What did we learn about greenwashing, at the 2022 B-Corp gathering?
Greenwashing is a marketing trick used by companies to appear more sustainable than they actually are (intentionally or unintentionally). Yet, greenwashing is causing the sustainable transition to slow down and makes social norming of sustainable consumption more difficult. Here are our 6 lessons learned about greenwashing:
1. Honesty. Be specific, don’t be vague
Words like “conscious”, “committed”, “eco-friendly” or “green” can be empty unless it’s super clear to a consumer what it means. Therefore, stick to easy-to-understand messages like organic, 90% recycled, Fairtrade etc. Take chocolate brand and B-Corp Toney Chocolonely, who clearly explain their 5 principles for slave-free chocolate.
2. Visual true representation, no confusing images of logos
Practises like showing a forest while selling oil, are misleading to consumers, as they create incorrect mental associations between your brand and nature. Major oil companies like Shell have been accused of greenwashing, for using false visual representation.
3. Be transparent, don't omit your flaws
Very few companies today are already net-positive, most of us are in transition. Consumers understand that companies are not 100% sustainable yet. It’s better to show progress, and be honest about what’s not yet working. Skincare Brand, Cocokind takes transparency to the next level by showing the carbon footprint of their products on their packaging.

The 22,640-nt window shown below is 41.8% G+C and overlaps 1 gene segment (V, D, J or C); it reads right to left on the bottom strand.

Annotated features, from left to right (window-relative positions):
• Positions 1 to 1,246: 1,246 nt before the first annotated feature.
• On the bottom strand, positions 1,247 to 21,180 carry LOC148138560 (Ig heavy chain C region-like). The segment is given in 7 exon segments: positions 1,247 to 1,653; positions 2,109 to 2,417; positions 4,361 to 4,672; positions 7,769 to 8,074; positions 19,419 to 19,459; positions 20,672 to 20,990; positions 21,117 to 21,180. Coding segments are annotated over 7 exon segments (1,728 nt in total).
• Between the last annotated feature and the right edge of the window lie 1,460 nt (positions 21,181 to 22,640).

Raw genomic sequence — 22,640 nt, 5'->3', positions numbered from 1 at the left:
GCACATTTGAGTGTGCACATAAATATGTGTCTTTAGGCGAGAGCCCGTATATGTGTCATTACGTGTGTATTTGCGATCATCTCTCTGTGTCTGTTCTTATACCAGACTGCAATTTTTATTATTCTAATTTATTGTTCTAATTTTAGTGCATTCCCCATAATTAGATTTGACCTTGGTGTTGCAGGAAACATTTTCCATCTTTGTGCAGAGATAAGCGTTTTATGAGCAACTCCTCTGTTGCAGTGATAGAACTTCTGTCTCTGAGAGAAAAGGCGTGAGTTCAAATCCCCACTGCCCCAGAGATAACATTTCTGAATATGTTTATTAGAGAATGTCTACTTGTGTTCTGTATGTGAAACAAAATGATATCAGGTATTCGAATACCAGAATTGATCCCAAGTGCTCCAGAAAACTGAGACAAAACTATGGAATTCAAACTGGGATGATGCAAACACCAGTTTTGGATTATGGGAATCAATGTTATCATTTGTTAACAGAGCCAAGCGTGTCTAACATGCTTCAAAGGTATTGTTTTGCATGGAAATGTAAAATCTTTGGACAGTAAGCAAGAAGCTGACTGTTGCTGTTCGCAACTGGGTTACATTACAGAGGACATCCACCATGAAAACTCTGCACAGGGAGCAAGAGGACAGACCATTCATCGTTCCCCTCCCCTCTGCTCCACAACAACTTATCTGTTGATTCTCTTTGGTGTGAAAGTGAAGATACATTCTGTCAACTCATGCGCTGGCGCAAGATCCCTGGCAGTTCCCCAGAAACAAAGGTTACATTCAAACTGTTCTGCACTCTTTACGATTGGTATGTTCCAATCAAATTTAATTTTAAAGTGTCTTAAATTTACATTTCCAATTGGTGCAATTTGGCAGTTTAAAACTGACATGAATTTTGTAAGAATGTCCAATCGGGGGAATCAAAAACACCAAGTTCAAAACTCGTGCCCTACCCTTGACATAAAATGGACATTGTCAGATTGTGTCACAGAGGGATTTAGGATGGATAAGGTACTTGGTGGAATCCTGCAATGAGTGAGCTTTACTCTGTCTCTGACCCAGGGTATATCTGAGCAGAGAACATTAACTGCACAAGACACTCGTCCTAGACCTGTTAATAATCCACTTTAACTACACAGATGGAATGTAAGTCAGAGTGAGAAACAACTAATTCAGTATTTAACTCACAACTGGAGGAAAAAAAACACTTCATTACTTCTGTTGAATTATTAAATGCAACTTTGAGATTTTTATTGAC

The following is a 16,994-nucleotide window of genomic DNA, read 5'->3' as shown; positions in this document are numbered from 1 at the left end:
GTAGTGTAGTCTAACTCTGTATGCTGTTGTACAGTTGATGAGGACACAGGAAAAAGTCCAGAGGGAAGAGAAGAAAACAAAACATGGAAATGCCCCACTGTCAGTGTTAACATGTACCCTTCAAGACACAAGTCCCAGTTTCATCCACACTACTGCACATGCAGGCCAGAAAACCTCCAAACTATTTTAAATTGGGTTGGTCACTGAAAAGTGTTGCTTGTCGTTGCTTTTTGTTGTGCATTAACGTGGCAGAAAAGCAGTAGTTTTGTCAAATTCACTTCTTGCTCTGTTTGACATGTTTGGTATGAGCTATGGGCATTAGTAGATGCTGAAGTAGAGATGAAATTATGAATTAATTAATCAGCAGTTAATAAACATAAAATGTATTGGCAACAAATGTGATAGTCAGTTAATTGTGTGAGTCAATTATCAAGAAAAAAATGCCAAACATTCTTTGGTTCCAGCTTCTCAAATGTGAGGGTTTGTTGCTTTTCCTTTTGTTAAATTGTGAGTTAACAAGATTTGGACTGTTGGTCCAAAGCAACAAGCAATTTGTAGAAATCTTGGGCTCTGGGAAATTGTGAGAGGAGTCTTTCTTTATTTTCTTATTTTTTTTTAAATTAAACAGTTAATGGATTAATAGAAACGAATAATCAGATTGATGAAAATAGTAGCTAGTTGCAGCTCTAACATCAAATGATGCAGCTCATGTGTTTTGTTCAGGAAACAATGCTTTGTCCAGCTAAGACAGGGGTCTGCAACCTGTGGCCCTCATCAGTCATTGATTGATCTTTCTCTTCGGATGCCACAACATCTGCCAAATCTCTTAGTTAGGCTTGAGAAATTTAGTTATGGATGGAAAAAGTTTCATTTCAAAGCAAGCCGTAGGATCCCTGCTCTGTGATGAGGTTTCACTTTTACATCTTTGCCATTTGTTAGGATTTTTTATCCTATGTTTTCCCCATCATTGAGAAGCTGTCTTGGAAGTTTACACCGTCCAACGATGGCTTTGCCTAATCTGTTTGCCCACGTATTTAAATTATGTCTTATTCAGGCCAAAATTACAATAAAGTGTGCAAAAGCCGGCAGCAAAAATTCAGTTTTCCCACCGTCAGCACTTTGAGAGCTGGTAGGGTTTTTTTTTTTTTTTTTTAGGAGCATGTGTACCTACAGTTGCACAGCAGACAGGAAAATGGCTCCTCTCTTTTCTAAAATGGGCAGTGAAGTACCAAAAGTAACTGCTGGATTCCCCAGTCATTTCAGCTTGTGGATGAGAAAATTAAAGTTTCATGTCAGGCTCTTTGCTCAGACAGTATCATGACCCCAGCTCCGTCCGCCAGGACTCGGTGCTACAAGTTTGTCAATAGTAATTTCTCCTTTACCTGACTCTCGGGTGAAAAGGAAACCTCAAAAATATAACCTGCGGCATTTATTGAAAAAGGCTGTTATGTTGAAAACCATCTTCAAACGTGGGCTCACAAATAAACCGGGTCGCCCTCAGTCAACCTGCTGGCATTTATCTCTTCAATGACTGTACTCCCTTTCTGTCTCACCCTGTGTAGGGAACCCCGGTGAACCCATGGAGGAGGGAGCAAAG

5. Align commitments with your mission, choose where you can make the biggest impact
Identify where your company can make the biggest impact and make sure your commitments align with your mission and ambition. Be committed to your claims and keep them. For instance, The Body Shop committed itself to be animal cruelty-free. It’s been part of their mission from 1976, and they continue to advocate, campaign, and push boundaries against animal testing.
6. Create new social norms: use creativity to change behaviours.
Marketeers should stand up to create new social norms, to make sustainable alternatives attractive & the default. Marketing has the power to change consumer behaviour and to nudge consumers to sustainable alternatives. The classic example is oat-drink company, Oatly, which has been nudging consumers and baristas to swap milk for oat-milk.